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Old 03-14-2011, 06:07 PM   #12
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We were directed here: or to call Phone Room at 503-742-4500 when we were looking to buy a 'fixer' house in nearby Portland as we inquired if we would legally be able to live in motorhome on property until we finished all the work on the house.They also have zoning law info.
The response we received from Customer Service gave a complete description of requirements.
If Multnomah County has same service available you'll get your answers.
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Old 03-15-2011, 04:54 PM   #13
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Our former house was in historic district. Could park an RV but only on pavement. After much designing and deliberating I finally layer two gravel tracks and parked the trailer on that paving. Looked fine, drained well, and met zoning requirements. Oh, and we i invited the neighbors in for glasses of wine and gave them tours of trailer, everything worked out great.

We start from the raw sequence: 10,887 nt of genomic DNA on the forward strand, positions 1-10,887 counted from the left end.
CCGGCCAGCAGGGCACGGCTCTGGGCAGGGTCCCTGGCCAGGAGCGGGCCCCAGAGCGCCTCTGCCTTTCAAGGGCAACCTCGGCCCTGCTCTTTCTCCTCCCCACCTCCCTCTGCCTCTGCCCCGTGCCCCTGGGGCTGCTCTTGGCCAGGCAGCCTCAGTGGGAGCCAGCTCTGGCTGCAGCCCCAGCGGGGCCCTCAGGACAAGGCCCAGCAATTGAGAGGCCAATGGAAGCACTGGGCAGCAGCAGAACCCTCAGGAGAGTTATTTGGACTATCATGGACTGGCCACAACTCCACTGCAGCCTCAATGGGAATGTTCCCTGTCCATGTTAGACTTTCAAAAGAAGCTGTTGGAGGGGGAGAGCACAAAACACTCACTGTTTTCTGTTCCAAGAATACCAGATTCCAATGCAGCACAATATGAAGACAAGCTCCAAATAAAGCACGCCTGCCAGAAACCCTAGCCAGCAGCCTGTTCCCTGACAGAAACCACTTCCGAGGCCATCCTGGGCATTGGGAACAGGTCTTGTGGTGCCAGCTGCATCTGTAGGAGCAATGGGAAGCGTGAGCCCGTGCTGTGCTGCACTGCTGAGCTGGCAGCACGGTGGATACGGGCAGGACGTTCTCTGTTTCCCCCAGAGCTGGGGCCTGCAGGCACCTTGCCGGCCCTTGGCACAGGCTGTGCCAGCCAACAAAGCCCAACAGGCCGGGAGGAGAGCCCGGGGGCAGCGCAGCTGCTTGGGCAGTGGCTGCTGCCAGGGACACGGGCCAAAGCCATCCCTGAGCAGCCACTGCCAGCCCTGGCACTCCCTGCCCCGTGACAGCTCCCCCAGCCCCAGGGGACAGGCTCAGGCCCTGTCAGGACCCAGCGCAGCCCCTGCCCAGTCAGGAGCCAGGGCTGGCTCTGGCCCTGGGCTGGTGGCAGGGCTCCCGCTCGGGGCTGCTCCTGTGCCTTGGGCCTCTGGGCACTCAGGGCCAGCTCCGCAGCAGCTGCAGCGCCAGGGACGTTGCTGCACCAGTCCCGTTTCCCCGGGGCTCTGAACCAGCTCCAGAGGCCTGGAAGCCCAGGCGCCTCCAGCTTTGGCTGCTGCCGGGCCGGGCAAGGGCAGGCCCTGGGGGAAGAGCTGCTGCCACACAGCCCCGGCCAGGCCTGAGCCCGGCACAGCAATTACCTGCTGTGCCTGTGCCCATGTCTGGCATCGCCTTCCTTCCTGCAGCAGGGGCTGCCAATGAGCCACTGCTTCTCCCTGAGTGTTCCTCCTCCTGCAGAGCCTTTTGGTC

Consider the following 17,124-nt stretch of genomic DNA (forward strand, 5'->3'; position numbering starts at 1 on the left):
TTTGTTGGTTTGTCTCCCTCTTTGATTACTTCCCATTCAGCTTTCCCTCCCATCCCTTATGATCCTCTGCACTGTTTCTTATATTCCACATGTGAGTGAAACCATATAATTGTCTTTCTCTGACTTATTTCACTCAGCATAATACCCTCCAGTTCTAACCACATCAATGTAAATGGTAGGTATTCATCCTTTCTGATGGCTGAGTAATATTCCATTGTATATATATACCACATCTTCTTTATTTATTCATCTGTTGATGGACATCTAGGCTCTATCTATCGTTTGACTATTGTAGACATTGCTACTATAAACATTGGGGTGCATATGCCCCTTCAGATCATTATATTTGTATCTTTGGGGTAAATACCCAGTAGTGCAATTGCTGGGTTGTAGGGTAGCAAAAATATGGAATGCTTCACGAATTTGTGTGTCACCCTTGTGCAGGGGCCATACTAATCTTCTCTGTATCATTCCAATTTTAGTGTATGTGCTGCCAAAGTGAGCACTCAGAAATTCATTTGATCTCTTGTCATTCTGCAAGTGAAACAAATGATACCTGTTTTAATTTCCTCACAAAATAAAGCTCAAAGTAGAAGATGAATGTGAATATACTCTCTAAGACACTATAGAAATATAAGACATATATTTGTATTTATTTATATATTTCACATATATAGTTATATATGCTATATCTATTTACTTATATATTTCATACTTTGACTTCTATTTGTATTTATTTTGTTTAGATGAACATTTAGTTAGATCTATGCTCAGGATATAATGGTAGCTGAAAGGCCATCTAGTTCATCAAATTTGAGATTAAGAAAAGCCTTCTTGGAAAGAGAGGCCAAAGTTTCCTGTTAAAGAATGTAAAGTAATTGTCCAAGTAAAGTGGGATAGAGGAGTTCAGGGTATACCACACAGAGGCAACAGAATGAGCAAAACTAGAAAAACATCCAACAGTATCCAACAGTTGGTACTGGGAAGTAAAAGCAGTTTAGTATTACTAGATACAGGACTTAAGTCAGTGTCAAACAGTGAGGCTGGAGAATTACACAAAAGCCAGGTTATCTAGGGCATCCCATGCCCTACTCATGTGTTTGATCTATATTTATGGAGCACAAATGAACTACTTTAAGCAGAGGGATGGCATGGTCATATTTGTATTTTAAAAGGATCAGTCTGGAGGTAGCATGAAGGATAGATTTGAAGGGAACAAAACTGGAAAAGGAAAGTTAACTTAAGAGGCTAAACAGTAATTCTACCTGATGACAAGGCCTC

But, we did have a real house in front.

regards, Jim
Chasing 75 Degrees,

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Old 06-05-2011, 09:44 PM   #14
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Colorado Springs , Colorado
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We are considering a lake lot and a portable building to park our 25 ft. trailer for temporary living. I found a website that has some interesting portable buildings (8 pictures) including one with an Airstream parked under it. The reason for the building is to park a motorcycle, trailer, and truck under it to handle various weather conditions. Here is the website. Hope this helps. RV Storage Buildings, Steel RV Storage | SteelMaster Buildings